Well, well. Here we are again.
There were times I despaired of ever revisiting these pages, but life's a funny old thing. In keeping with the spirit of rebirth, the first of this new irregular series of articles (no promises, this time!) takes another look at the subject last visited; life-sustaining planets that are out of the ordinary.
Days Without End
Under certain circumstances, a planet may develop that maintains a tidal lock to its stellar primary. Although often cited in old SF novels, the real circumstances surrounding such a planet are rarely explored. In the simplest sense, a tidal lock occurs because an orbiting body is very close to its primary. The difference in gravitational attraction between the nearest and furthest points on the orbiting body serves to keep "tugging" the planet into facing the same way. Over a long period of time, this tugging serves to rob the planet of its rotation, this momentum usually transferring to its orbit, raising it. Such a process is going on even now between Earth and the Moon. The Moon has already locked onto the Earth, but eventually the Earth will lock onto the Moon, as well. Earthâ€™s liquid water oceans exacerbate this process.
To develop a lock to its sun, however, a planet must be very close indeed. So close, in fact, that any planet so close to a Sunlike primary would be a raging inferno fit to put Mercury to shame. A life-bearing planet, close enough to be locked to its sun would have to orbit a mid- to low-range red dwarf star. These stellar misers can be as light as 0.1 Solar masses, and emit as little as 0.1% the luminosity of the Sun. However, even these chill stars can warm a planet if it's close enough, every bit as well as a brighter star.
So, what would such a planet be like? Well, although it would receive, on average, the same radiation as a more conventional Class1 planet, its environment is anything but conventional. With unending sunlight on one side and eternal dark on the other, it is a world of extremes. An airless world would experience extremes of temperature, similar to Mercury and the Moon, but perhaps even more so. Classic SF has often called these planets "ribbon-worlds", maintaining that only the barest line of habitability exists at the twilight edge between the hemispheres. The presence of an atmosphere, however, changes everything. Even under these circumstances, it works to mitigate the extremes of climate between the hemispheres, and in these conditions life can thrive. Air heated at the stellar zenith point will expand and rise, pulling in colder air from the nightside to replace it, creating a system of weather cells. Looked at simply, we end up with a set of climate poles at stellar zenith (the point at which the star is directly overhead) and stellar nadir (the point at which it's directly below) that create their own air-masses, with a changeable zone dominated by front systems around the transition area. The "hot pole" will certainly be extremely hot, and the "cold pole" extremely cold whatever the atmosphere, although oceanic currents may again mitigate the extremes. To accomplish this, the atmosphere needs to be about 1.5 bar or higher, which intimates a planet comparable in mass to the Earth. The danger with M-class dwarfs is that many of these stars have a nasty tendency to flare, pouring large amounts of deadly UV that would be very strong at the planetâ€™s surface. Surface-based life would have to be pretty hardy to survive these outbursts, or else would be confined to the seas and caves of the planet. On a more positive note, however, if the flares occur relatively often, the increased UV flux will actually promote the formation of ozone at high altitudes, protecting life at the surface from the worst of the UV.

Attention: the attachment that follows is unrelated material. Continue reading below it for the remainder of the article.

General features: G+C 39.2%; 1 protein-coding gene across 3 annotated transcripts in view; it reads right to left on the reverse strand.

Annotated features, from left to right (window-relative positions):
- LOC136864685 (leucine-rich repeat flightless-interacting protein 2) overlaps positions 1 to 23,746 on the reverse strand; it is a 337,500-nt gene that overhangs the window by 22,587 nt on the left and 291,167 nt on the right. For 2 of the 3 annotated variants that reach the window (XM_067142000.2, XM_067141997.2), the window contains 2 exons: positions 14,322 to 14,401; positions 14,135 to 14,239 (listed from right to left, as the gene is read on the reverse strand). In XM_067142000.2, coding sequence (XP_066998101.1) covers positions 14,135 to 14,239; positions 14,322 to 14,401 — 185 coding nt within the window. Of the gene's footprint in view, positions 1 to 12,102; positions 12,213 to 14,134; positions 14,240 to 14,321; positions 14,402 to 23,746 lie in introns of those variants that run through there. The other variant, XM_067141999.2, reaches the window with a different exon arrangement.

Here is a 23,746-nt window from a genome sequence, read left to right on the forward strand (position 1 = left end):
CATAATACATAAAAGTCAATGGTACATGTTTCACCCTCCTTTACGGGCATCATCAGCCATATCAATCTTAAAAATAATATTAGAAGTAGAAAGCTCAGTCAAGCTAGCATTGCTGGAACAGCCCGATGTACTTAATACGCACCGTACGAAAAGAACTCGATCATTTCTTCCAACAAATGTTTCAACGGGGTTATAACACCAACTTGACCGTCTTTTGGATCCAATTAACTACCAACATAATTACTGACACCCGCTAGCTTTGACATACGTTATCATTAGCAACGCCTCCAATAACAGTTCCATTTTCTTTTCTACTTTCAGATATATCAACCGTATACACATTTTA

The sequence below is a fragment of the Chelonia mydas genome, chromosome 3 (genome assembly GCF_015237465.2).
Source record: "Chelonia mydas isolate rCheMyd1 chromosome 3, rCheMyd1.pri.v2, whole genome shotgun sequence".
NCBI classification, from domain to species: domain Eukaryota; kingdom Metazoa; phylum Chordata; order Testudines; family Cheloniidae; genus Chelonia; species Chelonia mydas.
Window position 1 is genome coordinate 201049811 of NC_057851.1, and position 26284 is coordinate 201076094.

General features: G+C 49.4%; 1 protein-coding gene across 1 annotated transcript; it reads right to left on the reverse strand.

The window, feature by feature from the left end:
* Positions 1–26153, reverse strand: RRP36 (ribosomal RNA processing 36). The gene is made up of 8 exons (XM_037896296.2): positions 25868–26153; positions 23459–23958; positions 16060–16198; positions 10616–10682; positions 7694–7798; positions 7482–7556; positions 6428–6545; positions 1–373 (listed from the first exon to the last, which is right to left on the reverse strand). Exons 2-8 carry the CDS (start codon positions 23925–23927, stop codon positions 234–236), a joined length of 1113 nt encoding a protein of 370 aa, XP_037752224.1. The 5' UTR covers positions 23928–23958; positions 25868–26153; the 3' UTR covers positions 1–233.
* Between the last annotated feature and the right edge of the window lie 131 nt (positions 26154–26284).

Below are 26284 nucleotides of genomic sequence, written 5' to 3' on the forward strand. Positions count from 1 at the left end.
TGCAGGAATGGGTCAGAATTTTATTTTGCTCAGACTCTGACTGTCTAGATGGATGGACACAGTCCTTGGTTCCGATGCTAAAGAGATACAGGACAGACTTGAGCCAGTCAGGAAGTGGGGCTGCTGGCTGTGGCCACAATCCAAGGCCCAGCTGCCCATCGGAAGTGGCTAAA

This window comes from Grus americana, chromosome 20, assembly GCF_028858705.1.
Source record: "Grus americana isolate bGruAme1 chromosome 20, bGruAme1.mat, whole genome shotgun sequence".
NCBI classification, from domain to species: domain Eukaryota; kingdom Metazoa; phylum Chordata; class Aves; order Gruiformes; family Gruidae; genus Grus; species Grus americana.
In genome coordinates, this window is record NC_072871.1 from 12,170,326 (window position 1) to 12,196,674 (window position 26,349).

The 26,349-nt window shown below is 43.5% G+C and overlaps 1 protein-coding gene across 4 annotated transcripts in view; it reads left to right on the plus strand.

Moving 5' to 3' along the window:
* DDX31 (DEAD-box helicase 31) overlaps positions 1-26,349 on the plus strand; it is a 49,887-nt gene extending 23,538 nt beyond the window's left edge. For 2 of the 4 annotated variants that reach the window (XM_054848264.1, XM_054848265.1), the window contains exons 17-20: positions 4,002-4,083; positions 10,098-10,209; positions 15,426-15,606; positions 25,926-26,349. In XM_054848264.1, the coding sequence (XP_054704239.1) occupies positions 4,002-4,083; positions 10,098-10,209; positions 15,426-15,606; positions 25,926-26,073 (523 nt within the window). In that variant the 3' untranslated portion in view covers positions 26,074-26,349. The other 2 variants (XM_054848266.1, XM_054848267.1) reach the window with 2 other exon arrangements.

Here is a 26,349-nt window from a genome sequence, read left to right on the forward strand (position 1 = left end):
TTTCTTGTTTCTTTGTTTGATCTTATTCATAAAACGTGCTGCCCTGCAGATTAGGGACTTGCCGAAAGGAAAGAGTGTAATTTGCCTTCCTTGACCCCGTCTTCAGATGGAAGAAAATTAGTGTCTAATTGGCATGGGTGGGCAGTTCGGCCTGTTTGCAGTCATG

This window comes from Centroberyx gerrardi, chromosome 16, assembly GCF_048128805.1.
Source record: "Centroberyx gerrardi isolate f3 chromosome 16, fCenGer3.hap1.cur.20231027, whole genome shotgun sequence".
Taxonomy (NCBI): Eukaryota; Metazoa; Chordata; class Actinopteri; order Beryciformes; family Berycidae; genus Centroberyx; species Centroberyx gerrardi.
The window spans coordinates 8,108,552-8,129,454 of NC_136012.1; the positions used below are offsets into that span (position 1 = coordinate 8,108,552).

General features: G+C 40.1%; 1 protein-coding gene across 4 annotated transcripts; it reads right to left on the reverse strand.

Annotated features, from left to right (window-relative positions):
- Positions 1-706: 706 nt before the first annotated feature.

Slightly smaller planets, with atmospheres less than 1.5 bar, will have an unusual climate. On the far side from the stellar primary, the thinner air would be too thin to transfer enough heat to prevent the air from freezing out onto the surface. Such a planetâ€™s farside would resemble Neptuneâ€™s moon Triton, with a thick layer of nitrogen â€œsnowâ€. Toward the edges of the frozen zone, within perhaps 10-15 degrees of the terminator (the dividing line between night and day), the edges of these nitrogen glaciers would boil off into the vacuum in spectacular fashion, probably creating short-lived clouds of dilute nitric acid as the frigid gas meets the warmer air of the stellar nearside. Any living things near the nightside freeze-out zone would probably have to be chemically as well as thermally hardy in the extreme!
It's the plant life that will be most different from our own, however. Unlike our own poles, the star will never seem to move. It will never rise, or set, or change in any way. Photosynthesising plants will surely develop to exploit this, with cut-throat competition to get at the light. A plant in shade will be forever in shade. Their leaf-structures will probably angle to catch the light directly as on Earth, so that those plants beneath the star will have broad, horizontal foliage, while those on the rim of daylight would have their leaves standing perpendicular, to catch the near-horizontal sunlight. If there are plants or plant-like lifeforms on the nightside, they will have to do without sunlight of any kind; feel free to let your imagination run wild with this idea!
So, how do people keep time on such a world? Spacefaring colonists will no doubt bring their own timekeeping devices along with their own circadian rhythms, but the natives will never experience time the way we do. With no day/night cycle, there will be no split between diurnal and nocturnal animals. Creatures must rest, but it will not be to any externally imposed rhythm. In particular, the dayside will never have or need any kind of calendar. Itâ€™s hard to imagine- an existence without days, months, seasons or years, just an unending present. On the nightside, however, things may be a little more normal. The planet is orbiting its star, after all, so the stars will rise and set like they do on Earth. Well, not exactly the same way. It will take a whole "year" for the stars to turn full circle. Still, any intelligent nightside natives will probably use these to mark development stages in their life cycle. Without seasons, however, these calendars will never have the same importance they did on Earth.